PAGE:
Bar charts in Excel are good at displaying values for different groups for comparison. Let’s look at an example to illustrate how we might use a bar chart.
Yesterday I sat on a bridge and counted how many cars of different colours I saw. Here are the results in a spreadsheet:
Car colour is what is known as an independent variable, and that should go on the left. The car count is the dependent variable.
To add a bar chart representing our data, select the data and then click Insert > Charts > Bar, and select one of the chart types available. Note that if we select the column headings as well as the data itself, the headings will appear on the graph.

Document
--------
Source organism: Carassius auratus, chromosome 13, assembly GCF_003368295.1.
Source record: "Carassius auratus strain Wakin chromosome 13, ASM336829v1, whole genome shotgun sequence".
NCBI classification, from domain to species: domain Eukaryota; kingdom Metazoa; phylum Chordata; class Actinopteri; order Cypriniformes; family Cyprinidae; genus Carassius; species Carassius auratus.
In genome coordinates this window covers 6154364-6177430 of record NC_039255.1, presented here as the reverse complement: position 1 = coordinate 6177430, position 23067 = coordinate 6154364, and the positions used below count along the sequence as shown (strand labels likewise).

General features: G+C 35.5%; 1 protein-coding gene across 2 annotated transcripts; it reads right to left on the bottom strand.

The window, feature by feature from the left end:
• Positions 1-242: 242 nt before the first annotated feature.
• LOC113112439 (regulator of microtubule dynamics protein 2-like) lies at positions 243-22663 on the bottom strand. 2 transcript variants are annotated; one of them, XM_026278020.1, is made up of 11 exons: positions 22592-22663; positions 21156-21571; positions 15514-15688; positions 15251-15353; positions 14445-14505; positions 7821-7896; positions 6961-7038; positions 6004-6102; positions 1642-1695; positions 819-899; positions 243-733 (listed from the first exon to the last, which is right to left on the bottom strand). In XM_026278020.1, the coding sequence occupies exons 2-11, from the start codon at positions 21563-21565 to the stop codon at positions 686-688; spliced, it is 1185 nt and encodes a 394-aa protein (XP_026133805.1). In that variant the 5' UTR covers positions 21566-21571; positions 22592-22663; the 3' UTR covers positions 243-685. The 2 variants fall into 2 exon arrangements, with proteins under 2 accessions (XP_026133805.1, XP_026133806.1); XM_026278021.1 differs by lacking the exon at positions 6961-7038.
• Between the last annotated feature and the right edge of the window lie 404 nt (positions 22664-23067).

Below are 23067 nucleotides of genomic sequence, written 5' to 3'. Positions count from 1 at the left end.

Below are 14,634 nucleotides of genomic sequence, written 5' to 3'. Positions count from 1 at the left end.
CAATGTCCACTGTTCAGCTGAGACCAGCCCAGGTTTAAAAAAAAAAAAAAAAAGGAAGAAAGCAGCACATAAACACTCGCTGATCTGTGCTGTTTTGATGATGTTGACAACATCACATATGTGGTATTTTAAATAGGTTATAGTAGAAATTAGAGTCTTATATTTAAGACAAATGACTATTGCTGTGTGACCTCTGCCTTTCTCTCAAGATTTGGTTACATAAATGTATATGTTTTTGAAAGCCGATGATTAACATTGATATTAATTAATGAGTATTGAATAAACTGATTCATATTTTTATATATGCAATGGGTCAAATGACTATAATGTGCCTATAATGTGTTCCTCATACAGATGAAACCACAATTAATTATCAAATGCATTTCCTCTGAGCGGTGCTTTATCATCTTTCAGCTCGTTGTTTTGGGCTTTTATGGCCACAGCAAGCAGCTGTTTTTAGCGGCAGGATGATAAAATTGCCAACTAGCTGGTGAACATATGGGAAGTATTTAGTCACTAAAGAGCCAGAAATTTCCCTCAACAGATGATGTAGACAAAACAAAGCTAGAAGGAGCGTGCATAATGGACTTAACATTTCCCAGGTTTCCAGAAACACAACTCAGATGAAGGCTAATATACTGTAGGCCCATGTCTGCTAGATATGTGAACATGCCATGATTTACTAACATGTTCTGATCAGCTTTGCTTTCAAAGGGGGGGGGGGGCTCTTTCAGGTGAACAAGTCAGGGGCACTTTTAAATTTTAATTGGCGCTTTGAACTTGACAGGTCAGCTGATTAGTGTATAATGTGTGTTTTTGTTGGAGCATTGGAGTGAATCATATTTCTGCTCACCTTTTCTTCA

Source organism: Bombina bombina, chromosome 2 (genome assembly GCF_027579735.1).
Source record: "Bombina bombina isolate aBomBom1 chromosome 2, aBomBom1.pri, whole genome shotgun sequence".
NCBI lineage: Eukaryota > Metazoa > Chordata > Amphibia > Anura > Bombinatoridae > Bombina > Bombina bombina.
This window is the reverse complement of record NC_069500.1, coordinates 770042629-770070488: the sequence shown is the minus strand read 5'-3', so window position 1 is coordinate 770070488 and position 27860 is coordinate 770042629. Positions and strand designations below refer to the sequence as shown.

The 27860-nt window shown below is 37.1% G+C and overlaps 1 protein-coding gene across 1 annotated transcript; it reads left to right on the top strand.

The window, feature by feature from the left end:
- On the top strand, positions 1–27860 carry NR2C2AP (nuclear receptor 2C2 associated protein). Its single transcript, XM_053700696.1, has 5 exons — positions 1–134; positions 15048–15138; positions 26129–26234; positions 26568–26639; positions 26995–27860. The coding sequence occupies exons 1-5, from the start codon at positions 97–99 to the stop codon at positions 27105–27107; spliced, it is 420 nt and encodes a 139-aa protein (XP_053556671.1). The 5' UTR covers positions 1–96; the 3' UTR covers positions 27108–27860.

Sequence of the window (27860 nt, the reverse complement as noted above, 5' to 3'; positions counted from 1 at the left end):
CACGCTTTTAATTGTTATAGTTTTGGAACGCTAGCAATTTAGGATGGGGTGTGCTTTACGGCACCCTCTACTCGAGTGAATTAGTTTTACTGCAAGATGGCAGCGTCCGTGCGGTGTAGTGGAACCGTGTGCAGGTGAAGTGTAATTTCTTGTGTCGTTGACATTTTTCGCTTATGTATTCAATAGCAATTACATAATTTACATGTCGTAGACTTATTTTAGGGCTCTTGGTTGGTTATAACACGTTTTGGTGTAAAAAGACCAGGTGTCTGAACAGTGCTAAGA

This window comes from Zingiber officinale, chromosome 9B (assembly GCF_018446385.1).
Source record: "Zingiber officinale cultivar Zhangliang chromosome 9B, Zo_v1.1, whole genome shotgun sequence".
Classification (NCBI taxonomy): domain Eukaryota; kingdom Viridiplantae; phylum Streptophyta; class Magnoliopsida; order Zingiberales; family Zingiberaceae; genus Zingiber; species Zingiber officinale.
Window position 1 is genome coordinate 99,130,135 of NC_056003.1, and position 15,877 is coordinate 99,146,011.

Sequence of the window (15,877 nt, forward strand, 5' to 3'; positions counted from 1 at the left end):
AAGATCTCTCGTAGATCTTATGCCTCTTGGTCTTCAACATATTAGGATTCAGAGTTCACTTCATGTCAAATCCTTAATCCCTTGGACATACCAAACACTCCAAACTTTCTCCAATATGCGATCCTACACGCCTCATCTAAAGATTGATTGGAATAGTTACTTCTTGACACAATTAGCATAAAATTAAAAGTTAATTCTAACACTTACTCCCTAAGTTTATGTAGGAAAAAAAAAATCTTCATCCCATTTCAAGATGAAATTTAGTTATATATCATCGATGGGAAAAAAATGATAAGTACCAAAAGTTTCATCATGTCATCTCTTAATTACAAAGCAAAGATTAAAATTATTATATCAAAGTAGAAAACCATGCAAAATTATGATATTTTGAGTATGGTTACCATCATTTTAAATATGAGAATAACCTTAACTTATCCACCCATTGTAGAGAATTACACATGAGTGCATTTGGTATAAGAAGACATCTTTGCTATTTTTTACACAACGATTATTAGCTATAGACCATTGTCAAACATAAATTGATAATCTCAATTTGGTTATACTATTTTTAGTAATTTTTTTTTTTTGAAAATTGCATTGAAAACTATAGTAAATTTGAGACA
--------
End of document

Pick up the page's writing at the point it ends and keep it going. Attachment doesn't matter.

I chose a 3-D bar chart and created this:
You can see that the way that our data is represented allows to make visual comparisons very easily.
The counts I made above were all in the morning. I had my lunch and returned to the bridge to resume my counting. Adding the new results to the spreadsheet, we now get data involving two independent variables:
Plotting this data in a bar chart now gives us:
Now we can compare the counts for different colours of cars, and we can see how those differences vary from morning to the afternoon.
Let’s try and make the graph a little more appealing by changing the formatting. Maybe a dark blue would look better on the bars that represent the PM counts. We need to select the “Count (PM)” bars and there are two ways of doing this: we can either click on the bar itself in the graph, or we can use the Chart Element selector in the Current Selection group (Format tab in Chart Tools).
With the “Count (PM)” bars selected, click Chart Tools > Format > Shape Styles > Shape Fill, and select a colour. Choosing Dark Blue gives this: